"We tried to develop a selling strategy that could be interesting for our foreign buyers," he said. "All those people who bought from us at a discounted price, instead of having their money sitting there and waiting until property is finished, they can start earning profit right away."
That instant return for an investor was ensured, because GreenPoint signed an immediate lease-back contract with each buyer -- in essence renting the rooms while the company was pouring millions into the full, gut renovation of the property.
"We tried to develop the perfect scenario for the Latin American investor," he said. "A lot of them had maybe $50-$60-$70 grand to do something."
In a market where foreign investment was pouring in from Brazil and China, GreenPoint took advantage of the E2 investor visa program, which is available to its core customers.
Unlike the EB-5 visa, the E2 program doesn't have a minimum $500,000 investment or job creation requirement. Visa holders are not eligible for green cards, but they can travel to the U.S. to manage their properties and can open bank accounts here.
"It's less risky (for the investor) because you are buying your own property and have title to the properties yourself," Hoberman said. "Brazil doesn't have it. Venezuela doesn't have it. Argentina has it - so it's a good option for investors."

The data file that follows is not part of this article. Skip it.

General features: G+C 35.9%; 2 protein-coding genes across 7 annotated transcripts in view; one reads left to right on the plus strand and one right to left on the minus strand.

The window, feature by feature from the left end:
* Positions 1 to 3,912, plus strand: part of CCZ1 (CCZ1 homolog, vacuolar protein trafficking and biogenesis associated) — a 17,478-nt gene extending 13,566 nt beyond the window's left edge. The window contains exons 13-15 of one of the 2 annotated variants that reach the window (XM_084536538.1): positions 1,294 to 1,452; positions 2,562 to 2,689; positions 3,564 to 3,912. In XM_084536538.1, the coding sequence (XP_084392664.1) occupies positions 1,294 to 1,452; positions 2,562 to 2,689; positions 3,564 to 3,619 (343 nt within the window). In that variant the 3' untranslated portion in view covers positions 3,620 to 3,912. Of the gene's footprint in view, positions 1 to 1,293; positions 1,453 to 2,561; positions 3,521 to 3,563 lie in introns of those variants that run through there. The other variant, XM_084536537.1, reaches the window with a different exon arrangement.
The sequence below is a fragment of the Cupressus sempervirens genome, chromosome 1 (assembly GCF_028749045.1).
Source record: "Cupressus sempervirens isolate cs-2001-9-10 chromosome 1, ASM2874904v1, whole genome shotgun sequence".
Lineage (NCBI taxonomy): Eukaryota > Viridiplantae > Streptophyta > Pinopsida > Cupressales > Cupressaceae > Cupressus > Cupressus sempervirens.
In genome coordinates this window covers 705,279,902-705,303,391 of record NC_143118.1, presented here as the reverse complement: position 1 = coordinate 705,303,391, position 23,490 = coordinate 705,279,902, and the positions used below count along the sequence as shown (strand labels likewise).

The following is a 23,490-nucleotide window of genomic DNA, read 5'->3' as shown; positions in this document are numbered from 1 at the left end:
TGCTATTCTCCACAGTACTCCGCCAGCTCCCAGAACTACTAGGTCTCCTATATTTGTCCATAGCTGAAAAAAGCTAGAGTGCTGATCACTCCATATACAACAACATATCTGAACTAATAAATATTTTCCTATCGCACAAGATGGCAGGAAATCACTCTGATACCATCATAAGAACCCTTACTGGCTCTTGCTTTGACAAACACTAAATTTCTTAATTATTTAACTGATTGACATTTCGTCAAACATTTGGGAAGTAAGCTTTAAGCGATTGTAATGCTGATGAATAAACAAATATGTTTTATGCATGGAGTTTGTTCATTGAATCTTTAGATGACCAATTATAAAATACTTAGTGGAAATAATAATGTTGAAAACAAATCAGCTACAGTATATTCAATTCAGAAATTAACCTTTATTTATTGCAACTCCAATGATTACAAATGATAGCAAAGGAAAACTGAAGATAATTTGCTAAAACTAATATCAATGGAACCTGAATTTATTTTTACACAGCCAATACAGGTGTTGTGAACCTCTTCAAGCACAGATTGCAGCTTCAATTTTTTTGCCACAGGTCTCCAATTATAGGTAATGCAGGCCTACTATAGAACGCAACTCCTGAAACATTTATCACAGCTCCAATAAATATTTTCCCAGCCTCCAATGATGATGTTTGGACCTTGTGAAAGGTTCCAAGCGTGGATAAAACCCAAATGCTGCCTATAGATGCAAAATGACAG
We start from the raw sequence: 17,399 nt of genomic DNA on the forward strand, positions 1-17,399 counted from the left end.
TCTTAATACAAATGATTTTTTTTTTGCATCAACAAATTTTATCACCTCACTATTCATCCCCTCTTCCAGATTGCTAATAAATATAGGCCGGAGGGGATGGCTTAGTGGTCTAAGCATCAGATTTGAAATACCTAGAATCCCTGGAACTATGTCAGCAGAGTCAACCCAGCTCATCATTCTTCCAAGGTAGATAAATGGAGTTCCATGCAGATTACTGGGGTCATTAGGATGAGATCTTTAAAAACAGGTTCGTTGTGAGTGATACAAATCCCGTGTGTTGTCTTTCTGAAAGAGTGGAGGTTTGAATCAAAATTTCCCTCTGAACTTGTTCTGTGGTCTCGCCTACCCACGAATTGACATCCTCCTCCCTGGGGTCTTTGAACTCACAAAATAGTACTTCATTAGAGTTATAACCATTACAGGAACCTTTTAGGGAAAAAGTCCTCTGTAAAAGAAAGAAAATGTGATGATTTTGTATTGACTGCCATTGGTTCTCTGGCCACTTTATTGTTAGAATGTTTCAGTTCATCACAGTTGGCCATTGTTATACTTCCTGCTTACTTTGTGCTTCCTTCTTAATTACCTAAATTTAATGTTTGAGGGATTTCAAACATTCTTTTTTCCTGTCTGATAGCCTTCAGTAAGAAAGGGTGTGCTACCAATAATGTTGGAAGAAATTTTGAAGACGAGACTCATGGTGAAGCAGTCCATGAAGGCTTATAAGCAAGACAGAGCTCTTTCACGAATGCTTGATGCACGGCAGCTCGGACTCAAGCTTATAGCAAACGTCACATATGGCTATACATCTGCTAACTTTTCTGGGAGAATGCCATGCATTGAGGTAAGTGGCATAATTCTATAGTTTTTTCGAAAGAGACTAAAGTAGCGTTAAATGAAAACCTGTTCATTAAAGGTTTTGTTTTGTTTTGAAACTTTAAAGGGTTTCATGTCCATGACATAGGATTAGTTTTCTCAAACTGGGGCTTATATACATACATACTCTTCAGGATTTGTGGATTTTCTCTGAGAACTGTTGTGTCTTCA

It was so successful, the partners immediately decided to buy a second hotel. They closed on what was then the Claremont Hotel on W192 in September 2014, paying $4.5 million in cash.
We want to compete with the Hampton Inns and the Courtyards - brand named select service hotels - even though we're not yet a known brand.
Crystal Pernici, Vice President of Market Strategy for GreenPoint Hospitality
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Rebranding the former Claremont Hotel as GreenPoint Celebration was an even bigger undertaking. The 31-year-old property has 359 rooms and sits on five-plus acres. Renovations on the two hotels will end up costing more than $10 million.
"On average in GreenPoint, we're spending between $10,000 and $15,000 per key," Calabrese said. "That's renovation and pre-opening expense. If we don't do things right in this process, investors will pay for it."